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COLUMBUS, OH: The Anglican Communion Factor at Work in General Convention

COLUMBUS, OH: The Anglican Communion Factor at Work in General Convention

News Analysis

By Peter Toon

Each General Convention of the Episcopal Church, occurring every three years, lays claim to uniqueness either in what it rejects or what it puts forth as doctrine, policy or liturgy. We all know that the 2003 Convention is famous/notorious for its innovative decisions that advanced considerably the LesBiGay agenda in this Church, and at the same time, brought into much public view V. Gene Robinson, the “gay” bishop.

If the uniqueness of the 2003 Convention was twofold -- in its rejection of traditional morality on sexual relations and in its deliberately refusing to listen to advice from the Anglican Communion on this matter – then the uniqueness of the 2006 Convention is related to this but different.

It is, in fact, that of paying a tremendous amount of attention to what the Instruments of Unity of the Communion (especially the Archbishop of Canterbury, the Anglican Consultative Council and the Primates’ Meeting) have said about the innovative decisions in sexual relations of the 2003 Convention. In particular, what The Windsor Report both says about them and also requests of the Episcopal Church, in order for this province to be counted now and in the future as a full member of the Communion of Churches.

Every member of the Convention is acutely aware of The Windsor Report and many have copies of it as a booklet or as downloaded from the web. Never perhaps has any pan-Anglican document been so well known in the synod of a national church. And certainly, never before has any such document dominated the agenda of an Anglican Province for a week of deliberations.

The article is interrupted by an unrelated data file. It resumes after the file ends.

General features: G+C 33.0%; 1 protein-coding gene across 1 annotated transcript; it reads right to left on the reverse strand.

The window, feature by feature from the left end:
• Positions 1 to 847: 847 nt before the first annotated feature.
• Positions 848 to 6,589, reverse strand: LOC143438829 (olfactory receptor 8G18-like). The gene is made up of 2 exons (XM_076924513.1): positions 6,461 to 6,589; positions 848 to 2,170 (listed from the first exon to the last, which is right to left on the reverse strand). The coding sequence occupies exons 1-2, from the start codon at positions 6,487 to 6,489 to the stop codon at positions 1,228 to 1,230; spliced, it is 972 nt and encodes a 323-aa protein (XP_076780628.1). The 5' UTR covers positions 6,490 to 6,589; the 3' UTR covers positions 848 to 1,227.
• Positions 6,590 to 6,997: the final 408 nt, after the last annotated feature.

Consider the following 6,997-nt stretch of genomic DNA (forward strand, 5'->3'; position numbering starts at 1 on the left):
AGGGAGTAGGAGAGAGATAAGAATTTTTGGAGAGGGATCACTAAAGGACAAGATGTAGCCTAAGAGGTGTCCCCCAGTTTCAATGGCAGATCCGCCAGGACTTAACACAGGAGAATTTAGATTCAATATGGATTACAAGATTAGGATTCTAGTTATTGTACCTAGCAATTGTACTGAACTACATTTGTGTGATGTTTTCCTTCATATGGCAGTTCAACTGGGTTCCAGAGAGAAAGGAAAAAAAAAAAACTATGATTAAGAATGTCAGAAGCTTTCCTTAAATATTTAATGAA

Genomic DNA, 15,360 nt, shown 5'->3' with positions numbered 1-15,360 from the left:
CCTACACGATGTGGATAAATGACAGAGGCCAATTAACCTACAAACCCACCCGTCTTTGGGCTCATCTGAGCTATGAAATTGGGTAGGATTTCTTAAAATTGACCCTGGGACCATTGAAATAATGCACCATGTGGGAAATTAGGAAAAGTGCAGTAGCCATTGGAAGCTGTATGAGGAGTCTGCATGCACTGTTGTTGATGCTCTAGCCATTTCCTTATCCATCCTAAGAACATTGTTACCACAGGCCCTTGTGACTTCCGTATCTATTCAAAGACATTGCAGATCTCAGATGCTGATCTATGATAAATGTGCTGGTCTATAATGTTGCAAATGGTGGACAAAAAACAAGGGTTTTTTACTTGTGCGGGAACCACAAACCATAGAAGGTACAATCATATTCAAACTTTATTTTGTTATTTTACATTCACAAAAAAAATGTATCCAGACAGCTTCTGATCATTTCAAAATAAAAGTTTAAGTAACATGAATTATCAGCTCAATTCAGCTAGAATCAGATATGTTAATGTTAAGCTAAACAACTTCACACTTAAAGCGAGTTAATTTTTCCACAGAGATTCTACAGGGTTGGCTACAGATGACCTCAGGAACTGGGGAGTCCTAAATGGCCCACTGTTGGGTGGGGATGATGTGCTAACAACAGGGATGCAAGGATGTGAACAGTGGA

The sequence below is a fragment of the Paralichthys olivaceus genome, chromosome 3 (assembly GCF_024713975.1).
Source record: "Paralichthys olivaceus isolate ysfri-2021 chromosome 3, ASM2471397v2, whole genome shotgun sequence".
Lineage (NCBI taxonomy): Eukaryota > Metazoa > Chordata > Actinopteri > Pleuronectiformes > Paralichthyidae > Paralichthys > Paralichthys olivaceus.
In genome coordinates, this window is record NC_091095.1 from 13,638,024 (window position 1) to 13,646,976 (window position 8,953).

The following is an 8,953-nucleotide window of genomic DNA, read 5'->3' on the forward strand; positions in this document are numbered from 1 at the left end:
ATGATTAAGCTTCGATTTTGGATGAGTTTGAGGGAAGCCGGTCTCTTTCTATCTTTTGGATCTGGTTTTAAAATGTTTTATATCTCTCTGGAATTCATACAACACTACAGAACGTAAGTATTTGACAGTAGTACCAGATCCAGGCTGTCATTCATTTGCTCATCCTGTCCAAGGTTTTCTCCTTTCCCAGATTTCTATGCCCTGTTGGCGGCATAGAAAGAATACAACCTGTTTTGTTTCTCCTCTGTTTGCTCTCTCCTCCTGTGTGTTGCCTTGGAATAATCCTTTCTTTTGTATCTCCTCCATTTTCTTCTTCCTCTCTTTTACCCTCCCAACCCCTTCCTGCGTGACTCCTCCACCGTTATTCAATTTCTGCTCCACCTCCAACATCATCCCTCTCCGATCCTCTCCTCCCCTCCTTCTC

So there is a variety of resolutions concerning this Report and related matters. Of these the ones dealing with “regret” and “repentance” is obviously of great interest not only to the USA Church itself, but also both to the many media persons present and to churches overseas.

What is perhaps not so well known or appreciated is that at least some members of the House of Bishops and House of Deputies have learnt from the Gene Robinson affair that the Episcopal Church needs to be more than careful in its choice of candidates for Bishop. This has been seen specifically in the matter of the examination of the nominee from the Diocese of Northern California, Barry Beisner in committee. At the time of writing, he has been approved by the committee so that his nomination goes forward for consideration by the two Houses. Yet, importantly, it is approval by a majority and the minority, who voted against, are preparing a minority report to explain why (this should be available tomorrow and will be posted on VirtueOnline).

Now what has happened here is that some members of the examining committee have decided that since the nominee has been divorced twice and married three times, and his present wife is also a divorced person, he cannot be (however many his graces and virtues) a godly and wholesome example to the flock of Christ.

It is highly probable that, were it not for the “Windsor” presence and the Communion factor, his marital position would hardly have been an issue at this Convention, for it was not so where he was chosen in the originating diocese of Northern California. Happily, it appears that some people are realizing that, though the Episcopal Church has a very liberal marriage canon (which has allowed the re-marriage in church of many laity and clergy), it needs to return to careful consideration of the qualifications for a bishop. That is to the teaching of Scripture and the tradition of the Church that the pastor of the flock is to be the husband of one wife and certainly not an example of broken marriage and serial monogamy.

In most of the Provinces of the Anglican Communion, to find a divorced, or a divorced and remarried priest, is very difficult for they are very few. Where they exist is, as we would expect in the provinces of the West, but even here a thrice married priest is extremely rare, even in the progressively liberal Episcopal Church.

If the House of Deputies and the House of Bishops reject Barry Beisner as the future bishop of Northern California, then a message will go out to the world that in this regard they are entering into the spirit of compliance with Windsor! This will be a milestone indeed.


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